Space – SpaceX cleared for historic civilian launch next week
SpaceX is set to launch its first-ever all-civilian crew to space next week on a three-day journey around the Earth that will benefit St. Jude Children’s Research Hospital.
Four private citizens will be tucked inside the Crew Dragon spacecraft when it’s launched into space by Falcon 9 on Sept. 15 as part of the mission dubbed Inspiration4.
“#Inspiration4 and @SpaceX have completed our flight readiness review and remain on track for launch!” Inspiration4 tweeted Friday.
The blastoff will take place at NASA’s Kennedy Space Center in Cape Canaveral, Florida sometime within a five-hour window to be determined three days before the launch, based on weather conditions.
The Dragon capsule is aiming for an altitude of 335 miles — about 75 miles higher than the International Space Station and on a level with the Hubble Space Telescope.
The soon-to-be-astronauts — Jared Isaacman, Hayley Arceneaux, Chris Sembroski and Dr. Sian Proctor — are expected to arrive in the Sunshine State on Thursday to begin flight preparations following months of intense training since the team was announced in March.
Their preparation has involved “centrifuge training, Dragon simulations, observations of other SpaceX launch operations, Zero-G plane training, altitude training and additional classroom, simulation and medical testing,” Inspiration4 said in a press release.
The mission will be commanded by Isaacman, 38, the founder and CEO of credit card processing company Shift4 Payments and an accomplished jet pilot. Isaacman has not revealed how much he is paying for the flight but has donated $100 million to St. Jude’s.
He has an estimated net worth of $2.6 billion, according to Fintech Zoom.
Isaacman donated two of the seats on the mission, reserving one for “a St. Jude ambassador with direct ties to the mission.”
In March, he announced his crew, including Arceneaux, 29, who battled bone cancer as a child at St. Jude’s and was hired by the the hospital last spring. She will serve as the crew’s medical officer. The mission will make her the youngest American in space — beating NASA record-holder Sally Ride by over two years.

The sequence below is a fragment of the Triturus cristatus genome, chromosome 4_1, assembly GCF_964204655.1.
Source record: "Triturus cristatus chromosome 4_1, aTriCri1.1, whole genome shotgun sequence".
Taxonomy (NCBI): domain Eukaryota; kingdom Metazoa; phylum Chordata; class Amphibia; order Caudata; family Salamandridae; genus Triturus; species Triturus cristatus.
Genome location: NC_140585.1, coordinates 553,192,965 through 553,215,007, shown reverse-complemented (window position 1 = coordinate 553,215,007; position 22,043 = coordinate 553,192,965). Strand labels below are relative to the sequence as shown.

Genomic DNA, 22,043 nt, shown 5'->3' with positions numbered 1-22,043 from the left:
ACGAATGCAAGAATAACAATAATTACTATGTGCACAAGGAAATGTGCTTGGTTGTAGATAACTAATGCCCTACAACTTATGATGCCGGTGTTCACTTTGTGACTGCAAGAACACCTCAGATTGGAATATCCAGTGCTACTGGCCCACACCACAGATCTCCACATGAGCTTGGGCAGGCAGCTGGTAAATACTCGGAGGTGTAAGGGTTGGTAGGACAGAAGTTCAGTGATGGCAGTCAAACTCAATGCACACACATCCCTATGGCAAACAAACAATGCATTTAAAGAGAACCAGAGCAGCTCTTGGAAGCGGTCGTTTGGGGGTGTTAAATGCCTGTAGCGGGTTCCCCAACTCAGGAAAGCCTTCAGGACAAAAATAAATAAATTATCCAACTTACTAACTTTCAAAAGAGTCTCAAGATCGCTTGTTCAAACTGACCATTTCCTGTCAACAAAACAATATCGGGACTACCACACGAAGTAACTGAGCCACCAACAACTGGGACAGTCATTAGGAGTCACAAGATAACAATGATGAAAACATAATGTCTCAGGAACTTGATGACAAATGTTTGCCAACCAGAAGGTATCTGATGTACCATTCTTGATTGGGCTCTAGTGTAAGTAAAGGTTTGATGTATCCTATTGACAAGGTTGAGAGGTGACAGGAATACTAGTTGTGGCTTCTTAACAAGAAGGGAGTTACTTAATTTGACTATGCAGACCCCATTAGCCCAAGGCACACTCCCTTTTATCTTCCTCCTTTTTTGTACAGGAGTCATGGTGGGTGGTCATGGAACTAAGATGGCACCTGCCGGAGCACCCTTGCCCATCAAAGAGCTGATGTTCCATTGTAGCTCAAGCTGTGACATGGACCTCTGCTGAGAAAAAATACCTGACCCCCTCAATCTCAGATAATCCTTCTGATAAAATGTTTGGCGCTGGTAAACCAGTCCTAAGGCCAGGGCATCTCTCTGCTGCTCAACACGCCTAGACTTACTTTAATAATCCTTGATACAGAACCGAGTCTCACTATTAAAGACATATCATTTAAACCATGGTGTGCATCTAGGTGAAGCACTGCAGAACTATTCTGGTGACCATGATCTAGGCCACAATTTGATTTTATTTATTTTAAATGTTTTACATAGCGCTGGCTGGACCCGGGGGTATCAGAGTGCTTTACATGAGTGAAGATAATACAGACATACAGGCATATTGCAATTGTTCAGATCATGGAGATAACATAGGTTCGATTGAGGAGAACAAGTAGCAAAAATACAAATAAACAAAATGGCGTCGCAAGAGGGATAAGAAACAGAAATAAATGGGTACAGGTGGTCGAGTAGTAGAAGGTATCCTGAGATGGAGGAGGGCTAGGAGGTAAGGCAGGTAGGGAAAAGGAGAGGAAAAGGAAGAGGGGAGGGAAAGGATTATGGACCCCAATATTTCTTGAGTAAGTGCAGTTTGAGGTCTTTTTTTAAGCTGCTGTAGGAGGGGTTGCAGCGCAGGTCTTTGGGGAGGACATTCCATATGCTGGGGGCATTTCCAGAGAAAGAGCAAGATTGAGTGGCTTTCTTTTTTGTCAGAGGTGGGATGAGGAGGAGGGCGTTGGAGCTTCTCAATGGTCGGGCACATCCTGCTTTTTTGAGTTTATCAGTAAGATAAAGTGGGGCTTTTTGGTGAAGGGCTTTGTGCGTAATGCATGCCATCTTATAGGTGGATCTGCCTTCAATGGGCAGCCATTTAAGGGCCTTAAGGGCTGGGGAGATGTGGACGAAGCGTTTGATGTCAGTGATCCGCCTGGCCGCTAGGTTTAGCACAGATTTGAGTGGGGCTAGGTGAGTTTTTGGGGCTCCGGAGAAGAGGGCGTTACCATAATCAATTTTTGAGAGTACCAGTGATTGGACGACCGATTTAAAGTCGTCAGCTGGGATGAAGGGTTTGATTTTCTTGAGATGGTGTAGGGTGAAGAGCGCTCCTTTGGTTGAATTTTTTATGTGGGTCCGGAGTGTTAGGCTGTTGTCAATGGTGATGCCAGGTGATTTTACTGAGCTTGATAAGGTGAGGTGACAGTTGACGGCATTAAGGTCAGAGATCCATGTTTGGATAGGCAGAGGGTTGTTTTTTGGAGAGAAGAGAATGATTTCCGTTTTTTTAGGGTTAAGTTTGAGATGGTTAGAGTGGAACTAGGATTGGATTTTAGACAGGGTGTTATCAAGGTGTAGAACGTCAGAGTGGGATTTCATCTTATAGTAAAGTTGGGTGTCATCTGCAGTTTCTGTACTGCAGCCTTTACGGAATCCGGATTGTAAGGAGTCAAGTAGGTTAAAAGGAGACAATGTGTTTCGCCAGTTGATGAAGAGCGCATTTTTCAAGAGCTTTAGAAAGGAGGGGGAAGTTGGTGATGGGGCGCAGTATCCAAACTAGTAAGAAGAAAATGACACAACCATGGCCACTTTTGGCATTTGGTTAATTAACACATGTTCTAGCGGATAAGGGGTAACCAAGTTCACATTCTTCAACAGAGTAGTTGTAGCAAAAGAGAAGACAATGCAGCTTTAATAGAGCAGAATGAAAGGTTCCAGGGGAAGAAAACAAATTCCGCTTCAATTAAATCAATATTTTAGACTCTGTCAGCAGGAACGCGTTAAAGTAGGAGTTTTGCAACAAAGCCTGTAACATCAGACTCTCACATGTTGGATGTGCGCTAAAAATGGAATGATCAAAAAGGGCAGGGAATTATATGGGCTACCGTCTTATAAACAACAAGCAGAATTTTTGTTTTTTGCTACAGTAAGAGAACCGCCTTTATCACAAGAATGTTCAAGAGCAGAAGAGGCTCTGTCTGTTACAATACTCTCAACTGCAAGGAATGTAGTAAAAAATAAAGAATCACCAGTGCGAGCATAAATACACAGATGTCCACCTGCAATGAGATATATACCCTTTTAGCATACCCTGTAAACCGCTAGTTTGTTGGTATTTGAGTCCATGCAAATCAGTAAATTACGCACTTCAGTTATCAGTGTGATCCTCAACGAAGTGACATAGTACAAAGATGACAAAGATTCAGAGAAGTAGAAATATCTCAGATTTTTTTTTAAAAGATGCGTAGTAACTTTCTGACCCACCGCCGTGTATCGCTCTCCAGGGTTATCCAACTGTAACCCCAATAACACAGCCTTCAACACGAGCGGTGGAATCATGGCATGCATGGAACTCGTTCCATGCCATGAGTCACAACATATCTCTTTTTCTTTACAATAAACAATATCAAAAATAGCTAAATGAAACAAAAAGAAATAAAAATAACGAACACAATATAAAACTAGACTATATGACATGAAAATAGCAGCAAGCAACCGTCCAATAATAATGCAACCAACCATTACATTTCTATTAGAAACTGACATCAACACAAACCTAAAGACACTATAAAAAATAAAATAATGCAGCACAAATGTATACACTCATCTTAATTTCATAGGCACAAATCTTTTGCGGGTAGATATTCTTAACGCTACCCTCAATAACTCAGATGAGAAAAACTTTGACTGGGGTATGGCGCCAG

“My battle with cancer really prepared me for space travel,” Arceneaux told the Associated Press in February. “It made me tough, and then also I think it really taught me to expect the unexpected and go along for the ride.”
Proctor, 51, is a community college educator in Tempe, Arizona. She nabbed her ticket to space by winning a contest held by Isaacman’s Shift4Shop eCommerce platform that sought inspirational entrepreneurs worthy of being “elevated to the stars.” Proctor is an analog astronaut whose father worked at the NASA tracking station during the Apollo missions.
The second of Isaacman’s donated seats went to Sembroski, 41, a former Air Force missileman from Everett, Washington.
Sembroski’s friend initially won the sweepstakes that raked in more than 72,000 donations totaling $13 million to St. Jude’s, according to Space.com. But Sembroski was tapped to replace his pal, who declined to fly for personal reasons.
Both the Dragon crew capsule and the reusable Falcon 9 rocket have flown before, according to Space.com. A backup launch date is set for Sept. 16.
The crew will orbit the Earth for three days before splashing down in the Atlantic Ocean.
“Inspiration4’s goal is to inspire humanity to support St. Jude here on earth while also seeing new possibilities for human spaceflight,” Isaacman said in March. “Each of these outstanding crew members embodies the best of humanity, and I am humbled to lead them on this historic and purposeful mission and the adventure of a lifetime.”
Last month, SpaceX, founded by Elon Musk, sent a shipment of ants, avocados and a human-sized robotic arm to the seven astronauts at the International Space Station.